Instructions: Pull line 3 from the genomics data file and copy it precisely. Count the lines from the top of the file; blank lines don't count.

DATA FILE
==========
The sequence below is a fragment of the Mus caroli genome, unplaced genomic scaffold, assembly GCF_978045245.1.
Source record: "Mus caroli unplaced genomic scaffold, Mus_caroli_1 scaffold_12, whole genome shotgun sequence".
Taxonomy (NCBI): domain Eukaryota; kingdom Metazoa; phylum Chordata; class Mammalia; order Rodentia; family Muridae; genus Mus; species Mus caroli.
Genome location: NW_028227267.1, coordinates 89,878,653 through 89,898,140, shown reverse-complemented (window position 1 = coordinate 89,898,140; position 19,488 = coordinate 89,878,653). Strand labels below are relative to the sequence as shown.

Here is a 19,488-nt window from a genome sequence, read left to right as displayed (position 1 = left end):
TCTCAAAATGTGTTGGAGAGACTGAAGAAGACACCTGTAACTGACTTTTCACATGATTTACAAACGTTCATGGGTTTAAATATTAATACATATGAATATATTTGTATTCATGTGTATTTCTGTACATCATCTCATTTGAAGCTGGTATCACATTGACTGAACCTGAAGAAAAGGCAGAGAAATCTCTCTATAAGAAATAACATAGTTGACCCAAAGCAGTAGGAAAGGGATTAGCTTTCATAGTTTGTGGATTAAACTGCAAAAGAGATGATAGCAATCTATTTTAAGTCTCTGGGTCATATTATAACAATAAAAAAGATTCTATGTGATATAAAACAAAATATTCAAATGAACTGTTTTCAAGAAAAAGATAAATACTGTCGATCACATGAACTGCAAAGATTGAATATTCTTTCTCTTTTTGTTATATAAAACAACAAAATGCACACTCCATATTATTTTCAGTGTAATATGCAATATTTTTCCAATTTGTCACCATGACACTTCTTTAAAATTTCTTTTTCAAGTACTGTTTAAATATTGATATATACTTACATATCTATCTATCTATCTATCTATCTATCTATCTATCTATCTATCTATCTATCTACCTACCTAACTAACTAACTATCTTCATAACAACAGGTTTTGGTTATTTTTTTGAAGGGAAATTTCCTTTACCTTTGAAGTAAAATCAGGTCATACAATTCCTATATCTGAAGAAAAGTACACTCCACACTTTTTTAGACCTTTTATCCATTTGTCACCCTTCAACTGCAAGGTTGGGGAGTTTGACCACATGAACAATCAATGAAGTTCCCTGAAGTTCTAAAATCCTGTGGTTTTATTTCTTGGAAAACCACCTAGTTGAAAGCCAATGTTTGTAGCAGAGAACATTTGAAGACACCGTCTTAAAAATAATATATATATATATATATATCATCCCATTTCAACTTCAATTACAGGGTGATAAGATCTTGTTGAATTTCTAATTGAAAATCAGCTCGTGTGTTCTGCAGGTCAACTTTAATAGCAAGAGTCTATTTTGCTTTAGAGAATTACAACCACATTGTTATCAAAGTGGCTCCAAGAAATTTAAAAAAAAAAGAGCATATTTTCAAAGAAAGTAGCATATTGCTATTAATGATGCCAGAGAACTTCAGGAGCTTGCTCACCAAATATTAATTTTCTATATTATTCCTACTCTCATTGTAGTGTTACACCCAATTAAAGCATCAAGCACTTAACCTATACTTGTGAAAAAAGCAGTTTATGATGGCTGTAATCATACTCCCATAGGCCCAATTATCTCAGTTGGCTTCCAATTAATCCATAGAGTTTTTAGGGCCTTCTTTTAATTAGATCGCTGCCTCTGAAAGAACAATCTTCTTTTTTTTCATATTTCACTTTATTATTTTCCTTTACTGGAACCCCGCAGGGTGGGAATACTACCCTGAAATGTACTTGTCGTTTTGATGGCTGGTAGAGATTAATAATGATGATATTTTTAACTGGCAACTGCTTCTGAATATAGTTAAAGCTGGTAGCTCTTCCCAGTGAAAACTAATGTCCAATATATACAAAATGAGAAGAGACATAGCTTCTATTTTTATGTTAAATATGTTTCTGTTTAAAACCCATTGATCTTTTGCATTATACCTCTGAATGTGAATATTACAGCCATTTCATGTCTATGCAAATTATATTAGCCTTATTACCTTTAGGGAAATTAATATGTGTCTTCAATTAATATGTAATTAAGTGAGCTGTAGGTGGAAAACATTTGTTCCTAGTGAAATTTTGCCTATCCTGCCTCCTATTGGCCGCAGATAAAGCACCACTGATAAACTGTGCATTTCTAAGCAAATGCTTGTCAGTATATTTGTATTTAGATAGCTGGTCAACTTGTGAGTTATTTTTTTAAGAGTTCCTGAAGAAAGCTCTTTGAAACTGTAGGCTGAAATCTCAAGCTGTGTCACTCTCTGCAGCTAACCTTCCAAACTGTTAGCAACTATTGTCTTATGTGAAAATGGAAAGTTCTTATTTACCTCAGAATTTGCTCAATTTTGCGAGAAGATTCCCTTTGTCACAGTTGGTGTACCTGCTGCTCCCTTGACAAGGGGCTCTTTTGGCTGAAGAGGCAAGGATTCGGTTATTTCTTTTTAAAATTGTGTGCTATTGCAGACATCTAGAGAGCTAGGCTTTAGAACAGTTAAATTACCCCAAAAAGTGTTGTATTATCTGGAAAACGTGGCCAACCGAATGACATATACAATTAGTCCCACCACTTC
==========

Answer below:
Taxonomy (NCBI): domain Eukaryota; kingdom Metazoa; phylum Chordata; class Mammalia; order Rodentia; family Muridae; genus Mus; species Mus caroli.